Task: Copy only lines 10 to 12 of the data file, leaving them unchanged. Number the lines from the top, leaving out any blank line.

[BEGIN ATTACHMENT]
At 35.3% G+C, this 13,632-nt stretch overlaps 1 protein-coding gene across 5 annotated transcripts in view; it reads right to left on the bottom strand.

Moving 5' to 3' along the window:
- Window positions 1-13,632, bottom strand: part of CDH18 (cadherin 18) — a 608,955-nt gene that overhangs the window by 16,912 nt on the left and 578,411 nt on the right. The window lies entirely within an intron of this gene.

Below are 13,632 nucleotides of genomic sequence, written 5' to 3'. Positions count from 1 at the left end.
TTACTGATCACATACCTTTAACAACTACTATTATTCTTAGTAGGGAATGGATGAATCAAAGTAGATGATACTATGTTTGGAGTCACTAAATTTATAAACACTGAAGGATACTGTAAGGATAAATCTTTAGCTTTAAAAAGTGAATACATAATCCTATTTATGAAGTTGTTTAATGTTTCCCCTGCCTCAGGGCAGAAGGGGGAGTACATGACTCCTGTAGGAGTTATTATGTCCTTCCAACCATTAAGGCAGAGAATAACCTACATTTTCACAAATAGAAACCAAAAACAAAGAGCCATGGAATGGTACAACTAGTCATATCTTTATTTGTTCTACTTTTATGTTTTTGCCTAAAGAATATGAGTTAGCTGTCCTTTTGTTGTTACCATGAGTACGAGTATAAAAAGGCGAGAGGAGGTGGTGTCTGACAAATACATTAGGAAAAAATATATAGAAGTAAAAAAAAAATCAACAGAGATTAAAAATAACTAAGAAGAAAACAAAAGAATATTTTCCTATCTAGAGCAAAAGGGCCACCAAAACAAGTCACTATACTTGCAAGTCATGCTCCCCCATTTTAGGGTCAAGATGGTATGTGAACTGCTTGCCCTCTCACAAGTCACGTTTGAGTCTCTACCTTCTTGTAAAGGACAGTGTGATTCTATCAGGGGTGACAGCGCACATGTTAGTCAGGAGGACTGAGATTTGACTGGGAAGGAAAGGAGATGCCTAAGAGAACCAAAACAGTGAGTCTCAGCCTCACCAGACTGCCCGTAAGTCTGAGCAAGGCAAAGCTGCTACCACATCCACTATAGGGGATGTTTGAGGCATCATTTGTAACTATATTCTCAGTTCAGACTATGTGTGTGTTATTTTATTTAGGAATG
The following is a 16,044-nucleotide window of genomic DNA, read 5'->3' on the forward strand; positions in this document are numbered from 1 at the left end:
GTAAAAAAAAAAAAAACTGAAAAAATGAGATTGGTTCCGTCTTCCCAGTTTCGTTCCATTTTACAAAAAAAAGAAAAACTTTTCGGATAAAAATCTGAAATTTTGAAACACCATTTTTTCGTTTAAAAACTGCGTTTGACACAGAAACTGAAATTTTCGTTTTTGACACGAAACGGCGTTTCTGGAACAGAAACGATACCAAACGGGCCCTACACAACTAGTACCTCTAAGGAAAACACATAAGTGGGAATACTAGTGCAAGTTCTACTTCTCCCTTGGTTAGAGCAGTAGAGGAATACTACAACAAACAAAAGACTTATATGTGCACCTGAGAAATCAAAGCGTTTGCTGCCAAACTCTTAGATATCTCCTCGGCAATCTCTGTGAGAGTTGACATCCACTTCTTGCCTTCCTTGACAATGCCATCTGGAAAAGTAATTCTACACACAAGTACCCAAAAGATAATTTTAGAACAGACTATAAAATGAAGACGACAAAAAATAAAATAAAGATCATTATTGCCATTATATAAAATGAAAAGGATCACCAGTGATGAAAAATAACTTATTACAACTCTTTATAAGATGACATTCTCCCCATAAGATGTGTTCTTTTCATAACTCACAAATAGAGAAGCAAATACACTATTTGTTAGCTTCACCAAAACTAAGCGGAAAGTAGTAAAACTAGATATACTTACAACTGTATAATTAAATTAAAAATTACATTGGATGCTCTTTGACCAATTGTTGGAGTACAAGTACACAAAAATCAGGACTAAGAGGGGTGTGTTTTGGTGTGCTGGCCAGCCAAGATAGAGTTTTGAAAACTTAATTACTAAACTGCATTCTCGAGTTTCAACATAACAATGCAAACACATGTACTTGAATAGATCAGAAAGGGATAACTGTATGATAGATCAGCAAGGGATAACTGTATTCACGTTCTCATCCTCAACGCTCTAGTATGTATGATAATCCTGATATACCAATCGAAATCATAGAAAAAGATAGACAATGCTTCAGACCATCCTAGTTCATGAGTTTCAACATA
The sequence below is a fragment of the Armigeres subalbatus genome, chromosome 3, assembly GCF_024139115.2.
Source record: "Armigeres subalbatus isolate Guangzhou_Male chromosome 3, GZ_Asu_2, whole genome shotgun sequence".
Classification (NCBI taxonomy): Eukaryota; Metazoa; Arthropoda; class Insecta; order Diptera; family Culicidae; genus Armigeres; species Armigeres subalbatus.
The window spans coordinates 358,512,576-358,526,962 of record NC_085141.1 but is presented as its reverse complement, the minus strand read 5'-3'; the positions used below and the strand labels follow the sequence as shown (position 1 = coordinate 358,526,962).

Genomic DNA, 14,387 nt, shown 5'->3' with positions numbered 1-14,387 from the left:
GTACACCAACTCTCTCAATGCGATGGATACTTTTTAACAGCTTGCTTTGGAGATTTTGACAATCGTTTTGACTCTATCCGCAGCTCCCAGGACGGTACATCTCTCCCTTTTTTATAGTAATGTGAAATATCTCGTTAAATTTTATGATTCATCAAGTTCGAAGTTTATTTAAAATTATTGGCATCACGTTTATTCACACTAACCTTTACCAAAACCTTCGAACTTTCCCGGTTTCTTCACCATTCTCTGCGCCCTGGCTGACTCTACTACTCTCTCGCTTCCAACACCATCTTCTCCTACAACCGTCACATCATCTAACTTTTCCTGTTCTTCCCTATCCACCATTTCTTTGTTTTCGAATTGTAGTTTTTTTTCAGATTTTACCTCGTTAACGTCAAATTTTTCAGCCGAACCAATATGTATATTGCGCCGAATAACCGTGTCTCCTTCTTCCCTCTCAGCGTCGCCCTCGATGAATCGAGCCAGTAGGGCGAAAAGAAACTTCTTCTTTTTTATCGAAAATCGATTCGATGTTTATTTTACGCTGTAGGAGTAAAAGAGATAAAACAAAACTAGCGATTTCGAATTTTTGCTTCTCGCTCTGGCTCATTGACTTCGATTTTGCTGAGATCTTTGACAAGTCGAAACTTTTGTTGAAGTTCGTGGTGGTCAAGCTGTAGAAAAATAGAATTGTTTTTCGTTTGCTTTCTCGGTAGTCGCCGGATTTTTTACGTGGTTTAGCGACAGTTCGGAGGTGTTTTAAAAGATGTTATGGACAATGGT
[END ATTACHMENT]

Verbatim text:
Classification (NCBI taxonomy): Eukaryota; Metazoa; Arthropoda; class Insecta; order Diptera; family Culicidae; genus Armigeres; species Armigeres subalbatus.
The window spans coordinates 358,512,576-358,526,962 of record NC_085141.1 but is presented as its reverse complement, the minus strand read 5'-3'; the positions used below and the strand labels follow the sequence as shown (position 1 = coordinate 358,526,962).

Genomic DNA, 14,387 nt, shown 5'->3' with positions numbered 1-14,387 from the left: